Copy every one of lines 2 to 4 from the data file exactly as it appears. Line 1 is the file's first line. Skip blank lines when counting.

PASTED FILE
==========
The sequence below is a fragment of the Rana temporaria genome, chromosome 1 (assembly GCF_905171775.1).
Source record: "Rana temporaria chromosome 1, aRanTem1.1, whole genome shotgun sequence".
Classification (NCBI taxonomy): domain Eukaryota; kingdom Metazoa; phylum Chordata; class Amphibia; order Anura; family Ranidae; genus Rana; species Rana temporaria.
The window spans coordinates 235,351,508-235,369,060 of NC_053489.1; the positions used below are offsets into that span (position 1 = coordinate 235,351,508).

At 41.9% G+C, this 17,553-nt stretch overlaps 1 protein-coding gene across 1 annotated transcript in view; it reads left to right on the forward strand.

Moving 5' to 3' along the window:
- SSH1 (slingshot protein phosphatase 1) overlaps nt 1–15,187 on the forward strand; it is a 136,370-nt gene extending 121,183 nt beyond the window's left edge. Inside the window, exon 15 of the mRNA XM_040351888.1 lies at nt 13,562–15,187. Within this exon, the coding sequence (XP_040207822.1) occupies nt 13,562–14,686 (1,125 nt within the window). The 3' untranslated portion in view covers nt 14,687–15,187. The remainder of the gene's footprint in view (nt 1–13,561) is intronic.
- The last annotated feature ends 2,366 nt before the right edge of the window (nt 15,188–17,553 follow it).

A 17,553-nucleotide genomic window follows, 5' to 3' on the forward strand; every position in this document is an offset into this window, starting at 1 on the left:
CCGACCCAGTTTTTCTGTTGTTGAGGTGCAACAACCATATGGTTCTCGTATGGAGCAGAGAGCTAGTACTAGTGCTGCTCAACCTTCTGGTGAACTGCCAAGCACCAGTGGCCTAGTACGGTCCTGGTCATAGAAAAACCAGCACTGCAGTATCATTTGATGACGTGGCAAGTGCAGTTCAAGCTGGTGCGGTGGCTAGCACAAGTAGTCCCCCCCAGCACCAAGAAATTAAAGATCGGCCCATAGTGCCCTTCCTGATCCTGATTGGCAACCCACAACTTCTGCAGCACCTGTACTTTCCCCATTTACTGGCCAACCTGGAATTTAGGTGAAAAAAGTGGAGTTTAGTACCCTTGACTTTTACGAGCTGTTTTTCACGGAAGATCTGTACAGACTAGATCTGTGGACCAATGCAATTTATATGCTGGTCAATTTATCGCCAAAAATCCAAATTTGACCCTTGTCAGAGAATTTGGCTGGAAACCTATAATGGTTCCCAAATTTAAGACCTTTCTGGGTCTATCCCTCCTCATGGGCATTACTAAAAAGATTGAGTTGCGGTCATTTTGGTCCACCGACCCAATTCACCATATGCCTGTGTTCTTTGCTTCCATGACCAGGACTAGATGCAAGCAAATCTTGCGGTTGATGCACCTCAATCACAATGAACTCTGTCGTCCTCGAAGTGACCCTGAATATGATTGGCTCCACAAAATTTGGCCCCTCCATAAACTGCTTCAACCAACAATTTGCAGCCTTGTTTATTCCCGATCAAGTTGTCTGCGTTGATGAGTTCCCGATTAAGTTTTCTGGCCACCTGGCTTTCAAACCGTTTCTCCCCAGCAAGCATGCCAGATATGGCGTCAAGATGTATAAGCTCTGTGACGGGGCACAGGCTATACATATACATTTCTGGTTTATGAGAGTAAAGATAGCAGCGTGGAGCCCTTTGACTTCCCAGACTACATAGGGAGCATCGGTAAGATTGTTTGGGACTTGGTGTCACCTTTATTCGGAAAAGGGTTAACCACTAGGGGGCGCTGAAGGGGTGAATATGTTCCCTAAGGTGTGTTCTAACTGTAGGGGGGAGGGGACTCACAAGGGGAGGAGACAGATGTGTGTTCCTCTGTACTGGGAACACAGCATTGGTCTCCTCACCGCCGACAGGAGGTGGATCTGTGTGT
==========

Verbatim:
Source record: "Rana temporaria chromosome 1, aRanTem1.1, whole genome shotgun sequence".
Classification (NCBI taxonomy): domain Eukaryota; kingdom Metazoa; phylum Chordata; class Amphibia; order Anura; family Ranidae; genus Rana; species Rana temporaria.
The window spans coordinates 235,351,508-235,369,060 of NC_053489.1; the positions used below are offsets into that span (position 1 = coordinate 235,351,508).